I saw a simply superb play last night. Entitled, ‘Frost Nixon,’ the play depicted the epic, four-part series of televised interviews between talk show host David Frost and President Richard M. Nixon (or, ‘Richard E. Nixon,’ as Archie Bunker always referred to him). Michael Sheehan and Frank Langella were tour de force as Messrs. Frost and Nixon.
The plot revolves around the attempts by both men to rehabilitate images and resuscitate careers that were in sorry states of disrepair. Frost had lost his way as a Brit alternative to Johnny Carson, Dick Cavett and Merv Griffin. Nixon was desperately seeking ways in which to return to the limelight in the three years that had passed since his resignation.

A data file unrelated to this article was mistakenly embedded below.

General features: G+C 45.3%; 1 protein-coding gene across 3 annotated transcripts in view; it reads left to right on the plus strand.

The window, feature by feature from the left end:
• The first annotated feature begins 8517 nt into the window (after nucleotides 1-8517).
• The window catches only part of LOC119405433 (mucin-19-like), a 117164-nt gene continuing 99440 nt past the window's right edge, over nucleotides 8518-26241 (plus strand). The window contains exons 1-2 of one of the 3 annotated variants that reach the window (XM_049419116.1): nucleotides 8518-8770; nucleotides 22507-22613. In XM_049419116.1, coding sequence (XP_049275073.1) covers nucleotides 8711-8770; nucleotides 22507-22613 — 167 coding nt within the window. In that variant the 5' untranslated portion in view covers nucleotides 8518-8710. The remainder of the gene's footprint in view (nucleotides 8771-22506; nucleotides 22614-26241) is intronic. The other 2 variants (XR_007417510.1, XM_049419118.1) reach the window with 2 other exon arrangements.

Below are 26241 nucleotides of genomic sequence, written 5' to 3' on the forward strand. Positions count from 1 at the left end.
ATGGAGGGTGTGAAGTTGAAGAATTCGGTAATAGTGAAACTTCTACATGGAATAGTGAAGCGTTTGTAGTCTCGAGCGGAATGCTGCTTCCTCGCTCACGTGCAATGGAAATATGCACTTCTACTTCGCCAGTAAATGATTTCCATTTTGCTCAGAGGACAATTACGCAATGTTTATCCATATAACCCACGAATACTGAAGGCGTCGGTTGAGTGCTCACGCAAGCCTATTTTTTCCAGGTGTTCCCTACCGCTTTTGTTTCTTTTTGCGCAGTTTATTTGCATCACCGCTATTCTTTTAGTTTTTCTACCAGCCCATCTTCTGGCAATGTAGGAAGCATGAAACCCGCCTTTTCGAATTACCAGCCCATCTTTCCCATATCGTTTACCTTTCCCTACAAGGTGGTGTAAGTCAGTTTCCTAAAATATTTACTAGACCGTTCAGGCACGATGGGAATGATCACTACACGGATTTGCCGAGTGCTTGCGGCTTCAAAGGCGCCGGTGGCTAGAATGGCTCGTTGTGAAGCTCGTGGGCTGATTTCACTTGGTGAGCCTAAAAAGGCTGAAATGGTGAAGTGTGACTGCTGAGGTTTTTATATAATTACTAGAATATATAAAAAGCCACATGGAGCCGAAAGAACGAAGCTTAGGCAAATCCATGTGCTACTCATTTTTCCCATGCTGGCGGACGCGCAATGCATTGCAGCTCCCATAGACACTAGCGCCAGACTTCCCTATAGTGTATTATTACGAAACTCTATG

Frost ultimately prevailed thanks to some dogged research assistants who uncovered transcripts from the notorious Watergate tapes that proved Nixon had lied about his knowledge of, and involvement in, the bungled burglary that led to his downfall.
Frost again became the toast of the town while Nixon remained, well, toast. For anyone interested in image and reputation, the play provides multiple examples of what to, and what not to, do.